It’s an amazing thing, really. I get flack from my family and close friends sometimes over my preoccupation with clothing. I change several times a day for different activities, wear what some(Dad) would consider impractical shoes, and when pressed, will expand on why a particular garment does nothing for your figure.
Here’s the thing though: I’m not trendy. I follow the trends in magazines, and will occasionally buy an accessory or piece that’s uber current if I like it a lot. But for the most part, I have a style and I stick to that. I don’t have a uniform, I’m a little too creative for that, but I do know what works for me and what doesn’t. I’m on the short side, I’m curvy and I’m not a toothpick. I know that skinny pants will make my legs look like ice cream cones, anything with ruffles on the front will make my boobs appear 4 cup sizes larger, and the current flowy/80’s/extra fabric/no waist tops, if not expertly paired with body conscious dark clothing underneath, will most certainly start rumours of me being pregnant.
So I buy simple clothes for the most part; slightly flared jeans to compliment my hips, tops with defined waists (ruching is the best thing to happen to me in recent years), structured jackets, pencil skirts, and pointy-toed 9 West heels. These are the greatest, they make me look and feel taller by extending my leg line (remember: short). The feedback I get from people who know me and people who don’t is very good, not because they see I’m on-trend, but because they see ME. Let me explain. Clothes say something about you, whether you want them to or not. They’re what you’ve chosen to represent you wherever you go where people can see you. We aren’t born choosing our bodies or colouring, but every single day we do choose what we wear. Going outside in sweatpants and a wife beater communicates something to the people you encounter, as does wearing mink and a tiara. No message is wrong, you just have to care enough to be intentional about what you’re saying. I always think it’s a shame when people don’t get this, it means they could be working hard in life doing something, but putting themselves behind the 8-ball with unintentional communications. How many of us know that bright young business woman who gets snickers and rumours instead of praise around the office because she wears too low tops and too short skirts? Or the young guy who can’t get a date but insists it’s not because of his daily sweatpants and dirty t-shirt uniform? And the deadliest of all: the person who is capable and intelligent and should be running the company but wears frumpy, old, shapeless clothing so that no one actually notices him or her?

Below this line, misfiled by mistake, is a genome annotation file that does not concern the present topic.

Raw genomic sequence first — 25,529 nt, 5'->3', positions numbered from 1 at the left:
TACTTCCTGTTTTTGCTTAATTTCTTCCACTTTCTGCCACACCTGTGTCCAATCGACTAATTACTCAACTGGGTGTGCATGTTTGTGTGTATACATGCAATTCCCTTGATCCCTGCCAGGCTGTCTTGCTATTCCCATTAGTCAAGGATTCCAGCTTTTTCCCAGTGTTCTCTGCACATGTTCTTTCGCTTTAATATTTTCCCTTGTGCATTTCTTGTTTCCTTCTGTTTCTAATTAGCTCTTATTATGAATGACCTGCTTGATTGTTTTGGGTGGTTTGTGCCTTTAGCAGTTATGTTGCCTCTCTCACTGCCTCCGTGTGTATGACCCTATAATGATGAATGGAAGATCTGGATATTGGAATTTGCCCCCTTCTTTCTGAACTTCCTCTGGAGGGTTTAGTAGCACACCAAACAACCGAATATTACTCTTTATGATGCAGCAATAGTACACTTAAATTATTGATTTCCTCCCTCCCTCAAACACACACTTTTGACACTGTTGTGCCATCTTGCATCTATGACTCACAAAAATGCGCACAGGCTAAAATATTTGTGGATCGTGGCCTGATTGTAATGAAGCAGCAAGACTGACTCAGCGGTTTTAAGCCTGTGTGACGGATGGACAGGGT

Now back to me, because it’s my blog. It bothers me to think that I could work hard and have that negated by what I’m wearing, so I’m very intentional about what I wear, all the time. Hey, people are everywhere, and you never know who you’re going to bump into. I don’t leave the house without makeup or wearing anything I’d be embarrassed to run into an ex in. I choose clothes that make me look good, not clothes that overpower me. I’m not a label whore, brainless consumer is not an image I’m cultivating. I don’t cheap out on dress pants or shoes, because you can always tell. I have clothing tailored, I have shoes repaired once before I throw them away. I spend very little on fancy dresses so that I only get photographed in them once or twice. I make sure that all my shirts hit my hip bone so I look proportionate, and I always wear earings. I get my nails done and keep my hands moisturized, I learned that from my Mom. I almost always have a scarf with me in case I get cold.
All of these little rules have taken me years to figure out, and they may seem a little binding. Honestly though, they free up my time and money considerably. I don’t agonize over what to wear too much because everything I own looks good, and I don’t buy stuff that looks good on the hanger but not on me. Over the years, people have noticed. Being the woman who’s always nicely put-together has it’s advantages at work and personally. My style communicates that I’m capable of handling whatever you throw at me. It shows you I’m self-aware, grounded, and creative. Most of all it shows you that I care enough about every person I meet that I’m going to put that effort in to dress intentionally. Anyone who takes the time to think about what they’re putting on in the morning sends a message that what they’re communicating matters. It’s not about looking a certain way; it’s about looking the way you ARE. We could all use a little less fashion and a little more style, don’t you think?